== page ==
Advantages of OTC
- These derivatives offer companies more flexibility because, unlike the “standardised” exchange-traded products, they can be tailored to fit specific needs, such as the effects of a particular exchange rate or commodity price over a given period.
- Companies say such derivatives play a big part in helping them to provide consumers with stable prices.
RISKS managed using OTC Derivatives
Interest rate risk: Companies prefer to take loans from banks at a fixed rate of interest in order to avoid the exposure to rising rates. This can be achieved through interest rate swap which locks the fixed rate for a term of loan.
Currency Risk: Currency derivatives allow companies to manage risk by locking the exchange rate, beneficial for importer or exporter companies that face the risk of currency fluctuations.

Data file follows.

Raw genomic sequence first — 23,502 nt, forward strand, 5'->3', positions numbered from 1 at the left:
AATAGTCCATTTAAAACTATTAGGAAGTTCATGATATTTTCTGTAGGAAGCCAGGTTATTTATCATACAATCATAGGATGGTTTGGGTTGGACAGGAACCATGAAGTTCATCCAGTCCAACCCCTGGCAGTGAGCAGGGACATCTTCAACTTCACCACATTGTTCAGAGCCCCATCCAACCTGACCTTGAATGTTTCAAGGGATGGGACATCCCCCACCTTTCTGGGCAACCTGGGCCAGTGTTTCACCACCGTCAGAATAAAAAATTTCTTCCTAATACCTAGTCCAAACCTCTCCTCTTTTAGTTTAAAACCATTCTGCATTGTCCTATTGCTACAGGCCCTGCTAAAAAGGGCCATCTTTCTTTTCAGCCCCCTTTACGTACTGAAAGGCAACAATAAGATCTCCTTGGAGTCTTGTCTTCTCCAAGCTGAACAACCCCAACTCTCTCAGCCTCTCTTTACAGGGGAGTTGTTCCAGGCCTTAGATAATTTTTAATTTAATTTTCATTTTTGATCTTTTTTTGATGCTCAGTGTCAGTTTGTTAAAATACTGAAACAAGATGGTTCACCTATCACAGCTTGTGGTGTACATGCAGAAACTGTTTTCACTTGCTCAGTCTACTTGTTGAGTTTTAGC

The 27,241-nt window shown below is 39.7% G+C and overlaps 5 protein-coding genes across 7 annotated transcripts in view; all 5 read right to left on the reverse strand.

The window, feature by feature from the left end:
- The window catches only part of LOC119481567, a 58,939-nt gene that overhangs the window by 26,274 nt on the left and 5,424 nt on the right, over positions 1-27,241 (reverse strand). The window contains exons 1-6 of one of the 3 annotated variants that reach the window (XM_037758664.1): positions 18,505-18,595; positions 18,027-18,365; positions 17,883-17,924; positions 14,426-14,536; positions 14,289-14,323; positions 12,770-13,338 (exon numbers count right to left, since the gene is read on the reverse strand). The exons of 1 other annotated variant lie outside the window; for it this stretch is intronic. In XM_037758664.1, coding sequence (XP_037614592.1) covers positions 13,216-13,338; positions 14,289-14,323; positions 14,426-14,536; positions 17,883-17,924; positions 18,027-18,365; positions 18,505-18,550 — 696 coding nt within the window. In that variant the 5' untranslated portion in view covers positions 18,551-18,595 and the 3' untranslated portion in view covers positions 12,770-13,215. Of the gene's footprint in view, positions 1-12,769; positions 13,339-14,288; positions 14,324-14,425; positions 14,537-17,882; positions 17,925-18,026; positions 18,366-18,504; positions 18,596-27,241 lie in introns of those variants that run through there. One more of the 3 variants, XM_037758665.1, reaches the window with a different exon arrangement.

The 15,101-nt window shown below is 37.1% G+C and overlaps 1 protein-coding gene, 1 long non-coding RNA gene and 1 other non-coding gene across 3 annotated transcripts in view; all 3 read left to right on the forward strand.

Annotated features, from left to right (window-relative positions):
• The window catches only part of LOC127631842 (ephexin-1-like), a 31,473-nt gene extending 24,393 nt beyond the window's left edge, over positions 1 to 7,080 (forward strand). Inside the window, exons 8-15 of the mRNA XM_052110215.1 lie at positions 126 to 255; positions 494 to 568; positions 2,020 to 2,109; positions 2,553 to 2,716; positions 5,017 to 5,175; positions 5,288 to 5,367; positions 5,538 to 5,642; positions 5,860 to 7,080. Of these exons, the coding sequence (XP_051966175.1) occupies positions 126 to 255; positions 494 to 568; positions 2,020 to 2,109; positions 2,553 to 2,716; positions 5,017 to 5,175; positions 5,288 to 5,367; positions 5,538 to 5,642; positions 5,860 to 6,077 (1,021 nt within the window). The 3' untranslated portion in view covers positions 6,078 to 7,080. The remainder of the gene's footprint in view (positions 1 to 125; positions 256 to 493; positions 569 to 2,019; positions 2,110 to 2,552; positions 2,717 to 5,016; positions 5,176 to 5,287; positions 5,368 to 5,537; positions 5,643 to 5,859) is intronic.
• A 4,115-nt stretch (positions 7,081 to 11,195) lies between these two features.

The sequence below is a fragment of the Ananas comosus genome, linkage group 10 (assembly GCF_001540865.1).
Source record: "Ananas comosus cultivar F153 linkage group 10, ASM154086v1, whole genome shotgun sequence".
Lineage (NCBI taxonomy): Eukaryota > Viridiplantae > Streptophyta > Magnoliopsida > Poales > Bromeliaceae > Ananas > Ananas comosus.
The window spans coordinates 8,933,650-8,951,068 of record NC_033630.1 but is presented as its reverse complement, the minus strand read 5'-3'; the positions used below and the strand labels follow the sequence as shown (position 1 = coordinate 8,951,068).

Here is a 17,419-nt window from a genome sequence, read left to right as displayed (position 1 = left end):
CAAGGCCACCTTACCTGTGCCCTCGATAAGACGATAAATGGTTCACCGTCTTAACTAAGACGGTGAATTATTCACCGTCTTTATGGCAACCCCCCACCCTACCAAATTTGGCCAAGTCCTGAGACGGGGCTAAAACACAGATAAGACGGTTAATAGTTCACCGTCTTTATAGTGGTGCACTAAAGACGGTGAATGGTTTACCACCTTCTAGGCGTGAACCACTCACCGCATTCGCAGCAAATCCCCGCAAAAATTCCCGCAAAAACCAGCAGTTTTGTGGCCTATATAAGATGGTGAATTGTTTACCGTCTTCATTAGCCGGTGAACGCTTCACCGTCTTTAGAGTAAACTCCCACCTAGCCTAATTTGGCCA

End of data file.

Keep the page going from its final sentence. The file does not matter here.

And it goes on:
Commodity Price Risk: Financing in terms of expansion can only be available if the future selling price is locked. This price risk protection is provided through customized OTC derivative. e.g. Crude Oil producer would like to increase production in tandem to increase in the demand. The financing will be done only if the future selling price of the crude is locked.
Disadvantages of OTC
- Lack of a clearing house or exchange, results in increased credit or default risk associated with each OTC contract.
- Precise nature of risk and scope is unknown to regulators which leads to increased systemic risk.
- Lack of transparency.
- Speculative nature of the transactions causes market integrity issues.
Although OTC Derivatives is a good tool for corporate, it does need more education to attract investors and be used on frequent basis.